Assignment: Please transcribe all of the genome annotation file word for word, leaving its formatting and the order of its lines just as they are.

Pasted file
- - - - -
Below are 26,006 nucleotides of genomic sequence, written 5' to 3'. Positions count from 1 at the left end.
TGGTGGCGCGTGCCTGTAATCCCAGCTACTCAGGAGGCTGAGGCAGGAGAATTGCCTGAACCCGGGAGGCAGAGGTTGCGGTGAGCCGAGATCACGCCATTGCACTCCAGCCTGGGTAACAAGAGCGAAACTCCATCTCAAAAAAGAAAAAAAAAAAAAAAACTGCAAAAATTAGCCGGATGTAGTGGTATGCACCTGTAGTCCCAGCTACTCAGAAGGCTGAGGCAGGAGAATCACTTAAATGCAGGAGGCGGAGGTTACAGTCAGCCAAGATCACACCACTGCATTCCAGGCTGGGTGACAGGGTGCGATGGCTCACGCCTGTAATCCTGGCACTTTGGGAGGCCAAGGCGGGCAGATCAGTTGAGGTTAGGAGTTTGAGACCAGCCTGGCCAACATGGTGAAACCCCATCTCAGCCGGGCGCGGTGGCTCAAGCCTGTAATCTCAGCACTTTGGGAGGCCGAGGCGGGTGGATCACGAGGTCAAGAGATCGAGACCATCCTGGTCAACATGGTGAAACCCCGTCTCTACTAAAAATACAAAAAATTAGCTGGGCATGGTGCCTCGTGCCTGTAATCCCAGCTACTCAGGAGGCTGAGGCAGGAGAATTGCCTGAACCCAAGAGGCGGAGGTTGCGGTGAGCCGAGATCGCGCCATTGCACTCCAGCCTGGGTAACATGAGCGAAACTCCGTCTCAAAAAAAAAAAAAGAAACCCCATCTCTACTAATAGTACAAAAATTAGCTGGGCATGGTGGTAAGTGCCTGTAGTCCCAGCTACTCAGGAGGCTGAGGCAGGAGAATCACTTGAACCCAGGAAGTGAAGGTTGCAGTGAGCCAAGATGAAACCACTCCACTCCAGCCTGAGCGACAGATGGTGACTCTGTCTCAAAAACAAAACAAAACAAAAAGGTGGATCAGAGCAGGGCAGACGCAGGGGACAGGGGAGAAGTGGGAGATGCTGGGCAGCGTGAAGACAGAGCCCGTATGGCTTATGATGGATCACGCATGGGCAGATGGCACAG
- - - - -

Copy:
Below are 26,006 nucleotides of genomic sequence, written 5' to 3'. Positions count from 1 at the left end.
TGGTGGCGCGTGCCTGTAATCCCAGCTACTCAGGAGGCTGAGGCAGGAGAATTGCCTGAACCCGGGAGGCAGAGGTTGCGGTGAGCCGAGATCACGCCATTGCACTCCAGCCTGGGTAACAAGAGCGAAACTCCATCTCAAAAAAGAAAAAAAAAAAAAAAACTGCAAAAATTAGCCGGATGTAGTGGTATGCACCTGTAGTCCCAGCTACTCAGAAGGCTGAGGCAGGAGAATCACTTAAATGCAGGAGGCGGAGGTTACAGTCAGCCAAGATCACACCACTGCATTCCAGGCTGGGTGACAGGGTGCGATGGCTCACGCCTGTAATCCTGGCACTTTGGGAGGCCAAGGCGGGCAGATCAGTTGAGGTTAGGAGTTTGAGACCAGCCTGGCCAACATGGTGAAACCCCATCTCAGCCGGGCGCGGTGGCTCAAGCCTGTAATCTCAGCACTTTGGGAGGCCGAGGCGGGTGGATCACGAGGTCAAGAGATCGAGACCATCCTGGTCAACATGGTGAAACCCCGTCTCTACTAAAAATACAAAAAATTAGCTGGGCATGGTGCCTCGTGCCTGTAATCCCAGCTACTCAGGAGGCTGAGGCAGGAGAATTGCCTGAACCCAAGAGGCGGAGGTTGCGGTGAGCCGAGATCGCGCCATTGCACTCCAGCCTGGGTAACATGAGCGAAACTCCGTCTCAAAAAAAAAAAAAGAAACCCCATCTCTACTAATAGTACAAAAATTAGCTGGGCATGGTGGTAAGTGCCTGTAGTCCCAGCTACTCAGGAGGCTGAGGCAGGAGAATCACTTGAACCCAGGAAGTGAAGGTTGCAGTGAGCCAAGATGAAACCACTCCACTCCAGCCTGAGCGACAGATGGTGACTCTGTCTCAAAAACAAAACAAAACAAAAAGGTGGATCAGAGCAGGGCAGACGCAGGGGACAGGGGAGAAGTGGGAGATGCTGGGCAGCGTGAAGACAGAGCCCGTATGGCTTATGATGGATCACGCATGGGCAGATGGCACAG